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'King's Speech' praised by those who stutter

Colin Firth and Helena Bonham Carter are seen in 'The King's Speech.' (The Weinstein Company)

February 4, 2011 12:00:00 AM PST
"The King's Speech," a film about a stuttering monarch, isn't only gaining critical acclaim, but it's also earning praise from people who stutter.

The Oscar-nominated film depicts King George VI as a reluctant leader tortured by his stuttering. But with a sense of duty as England confronts a second world war, he musters the courage to seek speech therapy so he can address and calm an anxious nation.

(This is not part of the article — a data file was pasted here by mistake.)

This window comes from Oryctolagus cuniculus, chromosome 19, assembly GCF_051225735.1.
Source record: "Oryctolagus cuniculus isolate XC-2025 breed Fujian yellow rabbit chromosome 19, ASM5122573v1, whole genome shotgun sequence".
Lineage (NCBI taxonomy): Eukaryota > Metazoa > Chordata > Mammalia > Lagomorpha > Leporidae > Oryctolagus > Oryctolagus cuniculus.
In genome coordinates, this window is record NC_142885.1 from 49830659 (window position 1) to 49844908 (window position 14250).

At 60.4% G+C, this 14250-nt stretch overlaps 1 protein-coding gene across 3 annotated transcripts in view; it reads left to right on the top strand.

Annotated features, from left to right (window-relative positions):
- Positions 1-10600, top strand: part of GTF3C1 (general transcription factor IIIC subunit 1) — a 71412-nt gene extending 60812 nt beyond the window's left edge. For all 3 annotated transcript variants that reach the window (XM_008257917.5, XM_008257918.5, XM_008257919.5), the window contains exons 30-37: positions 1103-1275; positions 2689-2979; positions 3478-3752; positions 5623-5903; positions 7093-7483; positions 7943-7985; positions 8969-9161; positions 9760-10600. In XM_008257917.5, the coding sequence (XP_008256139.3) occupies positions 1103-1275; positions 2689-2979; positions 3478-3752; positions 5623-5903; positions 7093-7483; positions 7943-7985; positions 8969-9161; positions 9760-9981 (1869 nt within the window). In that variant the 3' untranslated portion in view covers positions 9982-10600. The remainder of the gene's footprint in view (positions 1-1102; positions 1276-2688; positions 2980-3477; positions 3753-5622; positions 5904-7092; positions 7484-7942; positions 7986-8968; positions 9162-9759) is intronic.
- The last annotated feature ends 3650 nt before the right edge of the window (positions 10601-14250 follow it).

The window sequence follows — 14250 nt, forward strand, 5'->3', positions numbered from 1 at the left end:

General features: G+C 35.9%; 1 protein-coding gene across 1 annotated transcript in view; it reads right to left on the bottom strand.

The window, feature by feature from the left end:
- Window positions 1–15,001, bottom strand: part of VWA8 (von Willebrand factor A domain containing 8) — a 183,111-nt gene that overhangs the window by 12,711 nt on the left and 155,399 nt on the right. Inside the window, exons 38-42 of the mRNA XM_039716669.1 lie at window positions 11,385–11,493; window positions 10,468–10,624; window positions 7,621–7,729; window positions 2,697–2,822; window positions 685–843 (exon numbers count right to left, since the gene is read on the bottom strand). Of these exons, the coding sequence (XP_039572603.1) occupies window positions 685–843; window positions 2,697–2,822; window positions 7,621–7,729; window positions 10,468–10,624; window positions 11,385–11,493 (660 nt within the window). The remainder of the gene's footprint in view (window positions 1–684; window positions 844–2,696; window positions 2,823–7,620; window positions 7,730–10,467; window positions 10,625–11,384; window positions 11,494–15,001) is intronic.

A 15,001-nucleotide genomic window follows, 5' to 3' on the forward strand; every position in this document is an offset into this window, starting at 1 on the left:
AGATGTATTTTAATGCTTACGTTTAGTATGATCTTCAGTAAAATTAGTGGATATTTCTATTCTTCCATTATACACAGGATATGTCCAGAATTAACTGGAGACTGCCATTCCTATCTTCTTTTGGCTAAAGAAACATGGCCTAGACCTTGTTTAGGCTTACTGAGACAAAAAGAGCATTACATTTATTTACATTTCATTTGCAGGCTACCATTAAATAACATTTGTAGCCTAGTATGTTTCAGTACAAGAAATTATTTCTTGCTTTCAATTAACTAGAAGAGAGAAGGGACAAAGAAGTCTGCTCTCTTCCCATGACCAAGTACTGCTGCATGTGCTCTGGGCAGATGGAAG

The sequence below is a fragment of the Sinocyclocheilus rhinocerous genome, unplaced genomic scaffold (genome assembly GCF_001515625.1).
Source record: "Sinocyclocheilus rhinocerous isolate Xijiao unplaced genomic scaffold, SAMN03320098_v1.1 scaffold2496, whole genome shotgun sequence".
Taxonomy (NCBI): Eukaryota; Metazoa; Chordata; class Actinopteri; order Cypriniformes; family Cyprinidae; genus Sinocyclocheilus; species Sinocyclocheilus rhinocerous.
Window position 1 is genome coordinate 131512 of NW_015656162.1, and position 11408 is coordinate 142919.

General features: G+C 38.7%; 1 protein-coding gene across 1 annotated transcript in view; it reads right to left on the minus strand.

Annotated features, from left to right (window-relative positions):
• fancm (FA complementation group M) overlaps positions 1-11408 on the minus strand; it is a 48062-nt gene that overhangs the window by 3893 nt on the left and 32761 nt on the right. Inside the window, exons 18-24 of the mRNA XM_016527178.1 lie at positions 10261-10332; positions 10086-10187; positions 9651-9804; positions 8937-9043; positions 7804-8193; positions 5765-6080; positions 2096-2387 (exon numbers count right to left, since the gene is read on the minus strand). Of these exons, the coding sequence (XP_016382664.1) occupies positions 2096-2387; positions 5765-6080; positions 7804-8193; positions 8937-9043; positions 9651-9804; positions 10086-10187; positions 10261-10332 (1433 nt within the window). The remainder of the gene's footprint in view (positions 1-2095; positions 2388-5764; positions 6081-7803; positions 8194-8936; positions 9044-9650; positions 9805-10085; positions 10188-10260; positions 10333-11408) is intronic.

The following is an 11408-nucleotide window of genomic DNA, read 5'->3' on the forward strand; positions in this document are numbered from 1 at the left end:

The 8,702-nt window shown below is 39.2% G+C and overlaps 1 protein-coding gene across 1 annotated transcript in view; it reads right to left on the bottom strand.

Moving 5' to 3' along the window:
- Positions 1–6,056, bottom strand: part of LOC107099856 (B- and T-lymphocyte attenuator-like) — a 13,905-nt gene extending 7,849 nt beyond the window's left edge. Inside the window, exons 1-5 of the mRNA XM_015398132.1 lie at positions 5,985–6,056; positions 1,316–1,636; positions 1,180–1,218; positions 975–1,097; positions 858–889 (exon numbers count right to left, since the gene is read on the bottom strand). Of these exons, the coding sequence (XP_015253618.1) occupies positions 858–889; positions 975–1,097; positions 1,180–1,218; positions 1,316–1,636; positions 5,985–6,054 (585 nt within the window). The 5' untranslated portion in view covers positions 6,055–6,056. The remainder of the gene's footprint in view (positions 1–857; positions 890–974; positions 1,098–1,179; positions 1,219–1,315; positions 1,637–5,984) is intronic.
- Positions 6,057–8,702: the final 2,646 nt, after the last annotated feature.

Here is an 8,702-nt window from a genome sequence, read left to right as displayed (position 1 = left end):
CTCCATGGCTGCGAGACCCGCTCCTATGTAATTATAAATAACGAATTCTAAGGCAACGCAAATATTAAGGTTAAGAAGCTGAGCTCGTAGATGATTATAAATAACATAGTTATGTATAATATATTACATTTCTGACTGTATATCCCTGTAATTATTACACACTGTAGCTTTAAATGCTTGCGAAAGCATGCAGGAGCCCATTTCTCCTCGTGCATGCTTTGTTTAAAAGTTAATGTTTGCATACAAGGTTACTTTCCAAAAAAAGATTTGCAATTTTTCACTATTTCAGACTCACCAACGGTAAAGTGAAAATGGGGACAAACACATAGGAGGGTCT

Those who stutter said they can really identify with the film and that they're glad it is bringing the stigma out in the open.

Stuttering affects almost 1 percent of the global population, including 3 million in the United States. It typically begins in early childhood and is more common in boys. Most people eventually outgrow it.

Jane Fraser, president of the Stuttering Foundation of America, said the movie mirrors her experience growing up with a father who stuttered.

The Associated Press contributed to this report.

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